Bacterial flagellum as a propeller and a rudder

Vibrio alginolyticus Enteric bacteria such as Escherichia coli swim by rotating a set of flagella that forms a bundle when the flagellar motors turn in the counterclockwise (CCW) direction The bundle falls apart when one or more motors turns in the clockwise (CW) direction, and the bacterium tumbles. A new swimming direction is selected upon resuming the CCW rotation of the flagellar motors. By modulating the CCW and CW intervals according to external chemical cues, the cells are able to migrate toward attractants or away from repellents.

This paper report observations of motility patterns of marine bacterium Vibrio alginolyticus. The authors fround found that the bacteria employ a unique cyclic three-step (forward–reverse–flick) swimming pattern for chemotaxis; they regulate both forward and backward swimming times according to a given chemical profile. By employing the three-step chemotactic strategy, cells of V. alginolyticus are able to focus on a point source of attractant rapidly and form a compact swarm around it. This is apparently a significant niche for V. alginolyticus, which live in ocean where nutrients are scarce and rapidly dispersed by currents.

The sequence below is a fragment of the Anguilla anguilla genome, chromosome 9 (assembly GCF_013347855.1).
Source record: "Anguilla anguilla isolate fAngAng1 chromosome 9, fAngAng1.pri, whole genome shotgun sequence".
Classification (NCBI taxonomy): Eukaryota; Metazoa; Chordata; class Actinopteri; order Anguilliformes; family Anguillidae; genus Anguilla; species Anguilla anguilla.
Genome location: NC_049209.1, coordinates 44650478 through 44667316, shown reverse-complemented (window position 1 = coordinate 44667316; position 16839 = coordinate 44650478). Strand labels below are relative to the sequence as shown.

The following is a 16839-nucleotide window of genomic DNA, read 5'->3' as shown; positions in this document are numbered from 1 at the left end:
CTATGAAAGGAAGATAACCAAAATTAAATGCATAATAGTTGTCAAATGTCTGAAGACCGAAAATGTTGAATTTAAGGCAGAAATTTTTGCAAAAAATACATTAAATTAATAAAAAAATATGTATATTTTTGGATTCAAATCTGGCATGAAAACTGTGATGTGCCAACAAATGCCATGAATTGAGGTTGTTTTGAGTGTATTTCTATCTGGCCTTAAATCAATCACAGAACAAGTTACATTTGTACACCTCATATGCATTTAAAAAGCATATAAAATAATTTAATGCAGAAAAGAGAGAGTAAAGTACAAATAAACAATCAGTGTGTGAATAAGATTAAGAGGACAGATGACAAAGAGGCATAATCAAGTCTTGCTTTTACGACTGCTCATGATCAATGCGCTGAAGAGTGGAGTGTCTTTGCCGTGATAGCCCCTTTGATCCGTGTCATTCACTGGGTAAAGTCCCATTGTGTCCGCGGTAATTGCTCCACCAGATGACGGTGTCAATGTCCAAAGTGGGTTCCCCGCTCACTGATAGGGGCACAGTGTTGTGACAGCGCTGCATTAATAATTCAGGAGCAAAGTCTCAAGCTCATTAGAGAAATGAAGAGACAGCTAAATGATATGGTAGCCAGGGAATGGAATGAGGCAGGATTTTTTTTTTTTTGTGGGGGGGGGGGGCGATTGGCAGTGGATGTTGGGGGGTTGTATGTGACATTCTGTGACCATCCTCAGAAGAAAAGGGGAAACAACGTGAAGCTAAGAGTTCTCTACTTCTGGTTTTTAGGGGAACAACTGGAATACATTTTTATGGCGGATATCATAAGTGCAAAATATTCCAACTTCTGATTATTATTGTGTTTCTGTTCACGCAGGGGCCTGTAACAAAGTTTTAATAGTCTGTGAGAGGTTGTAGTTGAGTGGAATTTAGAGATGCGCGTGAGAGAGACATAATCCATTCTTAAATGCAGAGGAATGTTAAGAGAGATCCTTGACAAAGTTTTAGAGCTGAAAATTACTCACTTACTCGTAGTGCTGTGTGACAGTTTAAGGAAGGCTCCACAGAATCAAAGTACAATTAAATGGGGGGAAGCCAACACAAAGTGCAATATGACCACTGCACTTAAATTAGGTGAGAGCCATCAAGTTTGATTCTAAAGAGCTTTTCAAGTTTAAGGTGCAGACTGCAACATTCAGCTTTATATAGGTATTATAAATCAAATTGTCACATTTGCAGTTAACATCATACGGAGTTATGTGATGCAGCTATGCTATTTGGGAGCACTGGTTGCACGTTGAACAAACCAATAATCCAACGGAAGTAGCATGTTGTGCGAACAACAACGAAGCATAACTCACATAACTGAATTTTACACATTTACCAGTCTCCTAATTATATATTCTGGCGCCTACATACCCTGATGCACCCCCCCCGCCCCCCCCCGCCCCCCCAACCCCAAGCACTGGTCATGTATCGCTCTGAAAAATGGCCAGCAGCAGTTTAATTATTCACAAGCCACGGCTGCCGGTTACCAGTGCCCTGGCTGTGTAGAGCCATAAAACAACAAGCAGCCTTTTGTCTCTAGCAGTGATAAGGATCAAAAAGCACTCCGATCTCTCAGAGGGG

Bacterial flagellum as a propeller and as a rudder for efficient chemotaxis. PNAS USA 4th January 4 2011 doi: 10.1073/pnas.1011953108
We investigate swimming and chemotactic behaviors of the polarly flagellated marine bacteria Vibrio alginolyticus in an aqueous medium. Our observations show that V. alginolyticus execute a cyclic, three-step (forward, reverse, and flick) swimming pattern that is distinctively different from the run–tumble pattern adopted by Escherichia coli. Specifically, the bacterium backtracks its forward swimming path when the motor reverses. However, upon resuming forward swimming, the flagellum flicks and a new swimming direction is selected at random. In a chemically homogeneous medium (no attractant or repellent), the consecutive forward tf and backward tb swimming times are uncorrelated. Interestingly, although tf and tb are not distributed in a Poissonian fashion, their difference Δt = |tf – tb| is. Near a point source of attractant, on the other hand, tf and tb are found to be strongly correlated, and Δt obeys a bimodal distribution. These observations indicate that V. alginolyticus exploit the time-reversal symmetry of forward and backward swimming by using the time difference to regulate their chemotactic behavior. By adopting the three-step cycle, cells of V. alginolyticus are able to quickly respond to a chemical gradient as well as to localize near a point source of attractant.


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